What is the Adventure Radio Protocol?

This morning, Ron (W6AZ), sent me a link to a Ham Radio Crash Course live stream where Josh (KI6NAZ) interviewed my good friend George (KJ6VU) about his proposal for a new Adventure Radio Protocol.

We covered the Adventure Radio Protocol in Ham Radio Workbench episode 191 and I think it’s a brilliant step forward to make emergency communications via VHF/UHF portable radios easier, clearer and attract more attention. It also leverages CTCSS tones which are a standard feature even on the least expensive HTs on the market (and has been for decades).

George explains, in detail, what the protocol is and how it works on his dedicated website AdventureRadio.info. Here’s an excerpt from the front page:

Adventure Radio Protocol

By George Zafiropoulos KJ6VU

The Adventure Radio Protocol provides a common radio frequency and signaling standard to make it easier for radio operators in the field to find and communicate with each other.  The signaling protocol that uses CTCSS sub audible tones allows operators to signal the type of traffic on the adventure radio frequency and enable 24/7 monitoring without the need to listen to all traffic on the channel.


We propose to use 146.580 MHz FM for the nationwide US adventure radio frequency.  This frequency is chosen because it is already in use in various regions of the US for hiking, backpacking, SOTA, overlanding and other outdoors activities.  We also want to avoid using 146.520 to remove outdoor activity traffic from the national calling frequency.


CTCSS sub-audible tones are used to signal the type of traffic on the adventure radio frequency.  The following CTCSS tones are assigned for various types of traffic.  The Adventure Radio Protocol reserves all CTCSS tones between 67.0 Hz and 151.4 Hz to be assigned over time for various purposes.  Radio operators can use any CTCSS frequency above 151.4 Hz for any purpose and are not governed by the AR protocol.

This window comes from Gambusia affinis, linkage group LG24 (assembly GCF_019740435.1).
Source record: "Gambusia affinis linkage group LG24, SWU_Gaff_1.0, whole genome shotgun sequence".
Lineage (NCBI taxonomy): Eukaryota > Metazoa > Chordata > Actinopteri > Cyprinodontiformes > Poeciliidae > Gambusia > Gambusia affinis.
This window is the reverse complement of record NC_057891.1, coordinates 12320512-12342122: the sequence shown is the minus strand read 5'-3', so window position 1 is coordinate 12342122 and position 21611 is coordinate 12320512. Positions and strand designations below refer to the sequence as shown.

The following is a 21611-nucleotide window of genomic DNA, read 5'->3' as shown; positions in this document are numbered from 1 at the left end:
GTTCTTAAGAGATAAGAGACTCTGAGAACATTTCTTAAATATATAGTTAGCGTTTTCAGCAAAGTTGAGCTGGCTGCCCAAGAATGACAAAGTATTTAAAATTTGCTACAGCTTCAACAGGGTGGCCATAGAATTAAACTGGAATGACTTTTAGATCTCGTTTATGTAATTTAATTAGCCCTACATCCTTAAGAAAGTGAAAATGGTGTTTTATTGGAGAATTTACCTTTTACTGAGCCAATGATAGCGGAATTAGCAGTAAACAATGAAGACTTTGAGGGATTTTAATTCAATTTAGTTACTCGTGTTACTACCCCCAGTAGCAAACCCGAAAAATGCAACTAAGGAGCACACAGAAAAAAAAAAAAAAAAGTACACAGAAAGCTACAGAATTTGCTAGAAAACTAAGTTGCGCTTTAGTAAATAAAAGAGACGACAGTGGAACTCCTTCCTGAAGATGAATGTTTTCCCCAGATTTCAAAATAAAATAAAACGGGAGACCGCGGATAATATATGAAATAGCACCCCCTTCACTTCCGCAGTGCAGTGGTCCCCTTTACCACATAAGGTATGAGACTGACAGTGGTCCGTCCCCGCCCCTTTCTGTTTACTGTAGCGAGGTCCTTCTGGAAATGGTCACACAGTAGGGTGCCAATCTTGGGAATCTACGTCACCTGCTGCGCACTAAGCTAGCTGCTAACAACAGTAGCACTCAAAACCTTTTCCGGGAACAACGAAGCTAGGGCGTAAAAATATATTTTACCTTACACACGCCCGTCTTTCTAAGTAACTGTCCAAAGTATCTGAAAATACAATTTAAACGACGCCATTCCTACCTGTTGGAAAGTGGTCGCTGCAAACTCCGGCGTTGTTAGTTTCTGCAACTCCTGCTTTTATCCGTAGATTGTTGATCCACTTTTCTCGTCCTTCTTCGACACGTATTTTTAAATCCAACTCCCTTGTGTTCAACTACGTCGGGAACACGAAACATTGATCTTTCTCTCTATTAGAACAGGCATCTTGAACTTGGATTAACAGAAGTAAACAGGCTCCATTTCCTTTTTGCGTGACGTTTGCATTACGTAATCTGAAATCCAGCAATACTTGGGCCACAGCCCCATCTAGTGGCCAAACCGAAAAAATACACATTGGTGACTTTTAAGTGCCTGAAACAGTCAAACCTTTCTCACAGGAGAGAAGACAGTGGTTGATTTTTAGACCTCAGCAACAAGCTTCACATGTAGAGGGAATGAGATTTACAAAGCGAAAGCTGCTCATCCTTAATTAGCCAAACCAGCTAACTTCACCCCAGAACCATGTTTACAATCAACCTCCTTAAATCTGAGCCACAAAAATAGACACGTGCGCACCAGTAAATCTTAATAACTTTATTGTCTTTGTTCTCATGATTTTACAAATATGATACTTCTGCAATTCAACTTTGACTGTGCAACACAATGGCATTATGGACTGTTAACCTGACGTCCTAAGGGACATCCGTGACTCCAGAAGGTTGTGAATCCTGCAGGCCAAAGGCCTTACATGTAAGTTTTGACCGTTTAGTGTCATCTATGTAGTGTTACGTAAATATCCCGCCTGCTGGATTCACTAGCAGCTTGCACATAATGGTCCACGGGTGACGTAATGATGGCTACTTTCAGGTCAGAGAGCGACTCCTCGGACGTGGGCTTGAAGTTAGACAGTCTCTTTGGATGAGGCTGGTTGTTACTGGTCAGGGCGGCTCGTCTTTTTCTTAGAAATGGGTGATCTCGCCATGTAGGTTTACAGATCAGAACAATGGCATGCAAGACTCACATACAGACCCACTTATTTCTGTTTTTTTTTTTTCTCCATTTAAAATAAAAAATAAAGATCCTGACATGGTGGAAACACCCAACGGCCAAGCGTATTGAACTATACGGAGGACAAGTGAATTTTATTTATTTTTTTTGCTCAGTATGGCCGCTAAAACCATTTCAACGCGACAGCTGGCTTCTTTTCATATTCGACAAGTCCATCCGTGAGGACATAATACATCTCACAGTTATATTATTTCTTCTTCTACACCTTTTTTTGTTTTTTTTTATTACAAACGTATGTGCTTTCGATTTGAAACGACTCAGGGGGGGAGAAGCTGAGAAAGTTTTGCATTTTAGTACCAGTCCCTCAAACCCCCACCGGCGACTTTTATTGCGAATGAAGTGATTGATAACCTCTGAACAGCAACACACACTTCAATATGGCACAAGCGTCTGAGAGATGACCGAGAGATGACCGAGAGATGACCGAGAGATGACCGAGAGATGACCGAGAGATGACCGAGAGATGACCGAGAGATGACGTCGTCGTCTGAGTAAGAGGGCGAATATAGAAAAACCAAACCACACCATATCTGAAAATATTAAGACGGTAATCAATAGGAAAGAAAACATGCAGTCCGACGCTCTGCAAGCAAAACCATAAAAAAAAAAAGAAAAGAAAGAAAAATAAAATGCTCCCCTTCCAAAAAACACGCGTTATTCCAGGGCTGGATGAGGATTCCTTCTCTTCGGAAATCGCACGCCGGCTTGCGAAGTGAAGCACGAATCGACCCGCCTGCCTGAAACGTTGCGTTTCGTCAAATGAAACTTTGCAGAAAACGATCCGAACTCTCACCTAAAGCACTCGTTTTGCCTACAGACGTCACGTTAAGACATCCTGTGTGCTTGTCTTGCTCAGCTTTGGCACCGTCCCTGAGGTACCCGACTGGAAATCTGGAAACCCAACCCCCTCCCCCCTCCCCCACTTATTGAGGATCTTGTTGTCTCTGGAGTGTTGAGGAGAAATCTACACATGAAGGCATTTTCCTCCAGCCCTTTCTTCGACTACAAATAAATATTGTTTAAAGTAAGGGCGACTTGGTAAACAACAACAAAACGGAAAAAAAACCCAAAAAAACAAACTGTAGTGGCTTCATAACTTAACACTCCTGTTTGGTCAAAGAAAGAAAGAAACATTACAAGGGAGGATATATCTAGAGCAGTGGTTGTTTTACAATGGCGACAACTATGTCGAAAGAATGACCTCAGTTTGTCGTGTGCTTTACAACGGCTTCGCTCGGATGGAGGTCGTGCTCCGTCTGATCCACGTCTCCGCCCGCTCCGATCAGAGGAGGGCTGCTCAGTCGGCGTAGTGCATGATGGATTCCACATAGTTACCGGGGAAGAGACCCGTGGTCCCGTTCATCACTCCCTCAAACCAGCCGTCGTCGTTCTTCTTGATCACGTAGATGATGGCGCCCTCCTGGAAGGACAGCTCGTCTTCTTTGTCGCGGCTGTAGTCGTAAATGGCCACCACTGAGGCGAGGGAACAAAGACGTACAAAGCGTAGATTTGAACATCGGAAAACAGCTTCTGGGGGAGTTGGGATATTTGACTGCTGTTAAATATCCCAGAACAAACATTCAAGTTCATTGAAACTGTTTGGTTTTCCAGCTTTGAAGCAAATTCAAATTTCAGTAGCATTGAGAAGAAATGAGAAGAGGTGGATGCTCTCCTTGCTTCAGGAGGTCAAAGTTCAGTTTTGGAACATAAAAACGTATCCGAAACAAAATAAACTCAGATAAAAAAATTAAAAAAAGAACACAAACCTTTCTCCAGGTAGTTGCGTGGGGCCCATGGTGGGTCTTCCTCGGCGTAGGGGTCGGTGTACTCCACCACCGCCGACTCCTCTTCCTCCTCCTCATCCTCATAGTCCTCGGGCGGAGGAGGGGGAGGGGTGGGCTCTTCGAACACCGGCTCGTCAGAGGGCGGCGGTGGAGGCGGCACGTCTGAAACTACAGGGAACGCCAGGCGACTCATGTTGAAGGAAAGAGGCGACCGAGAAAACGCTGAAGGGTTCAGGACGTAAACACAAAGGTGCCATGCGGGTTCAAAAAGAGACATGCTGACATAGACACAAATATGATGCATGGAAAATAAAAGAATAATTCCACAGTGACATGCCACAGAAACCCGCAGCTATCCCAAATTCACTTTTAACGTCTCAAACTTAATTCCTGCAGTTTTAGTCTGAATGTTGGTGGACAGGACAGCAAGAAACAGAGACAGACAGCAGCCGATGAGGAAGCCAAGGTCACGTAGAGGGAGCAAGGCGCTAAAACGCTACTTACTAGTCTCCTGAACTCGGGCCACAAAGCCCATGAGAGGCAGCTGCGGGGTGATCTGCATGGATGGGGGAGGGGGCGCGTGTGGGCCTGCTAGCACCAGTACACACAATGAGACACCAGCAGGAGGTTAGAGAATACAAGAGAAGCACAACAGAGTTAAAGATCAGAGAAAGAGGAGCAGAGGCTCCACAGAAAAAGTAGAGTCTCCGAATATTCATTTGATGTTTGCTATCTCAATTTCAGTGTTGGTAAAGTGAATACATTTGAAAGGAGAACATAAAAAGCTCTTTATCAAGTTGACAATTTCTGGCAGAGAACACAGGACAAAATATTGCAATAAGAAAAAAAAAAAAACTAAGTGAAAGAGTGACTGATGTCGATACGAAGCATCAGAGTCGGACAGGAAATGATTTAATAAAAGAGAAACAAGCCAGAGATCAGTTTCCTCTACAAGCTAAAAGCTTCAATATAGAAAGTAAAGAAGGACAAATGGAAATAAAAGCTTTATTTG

• 67.0 Hz   Emergency calling.
    • 77.0 Hz  Ping – Keying up will cause any automated monitoring station to respond to let you know there is a system on the air.
    • 88.5 Hz   SOTA/POTA and other operating events.
    • 100.0 HZ   General backcountry conversations.
    • 123.0 Hz   Trigger automated messaging from local repeaters.

Click here to gather all of the details on AdventureRadio.info.

I highly encourage you to check out the Adventure Radio Protocol and make your local club aware that it’s coming down the pipeline as this functionality will need to be added to repeater controllers to broaden the reach.

This protocol has the potential to make emergency communications via handheld VHF/UHF radios so much more effective and automated than it is today!

For more detail check out these episodes:

HRCC Livestream (Yesterday)

Click here to view on YouTube.

Ham Radio Workbench Episode 191 (October 3, 2023)

Click here to read all of the show notes and listen at the HRWB website.

16 thoughts on “What is the Adventure Radio Protocol?”

  1. I don’t know how well that will go over in this area, Kingman, AZ, as 146.58 has been the local simplex frequency for decades. That may also be the issue in other areas as well. To just blanket say, we’re proposing this frequency because its being used for X,Y,Z in some areas could be problematic. I think it would be better to suggest frequencies based on the area you are planning to be in.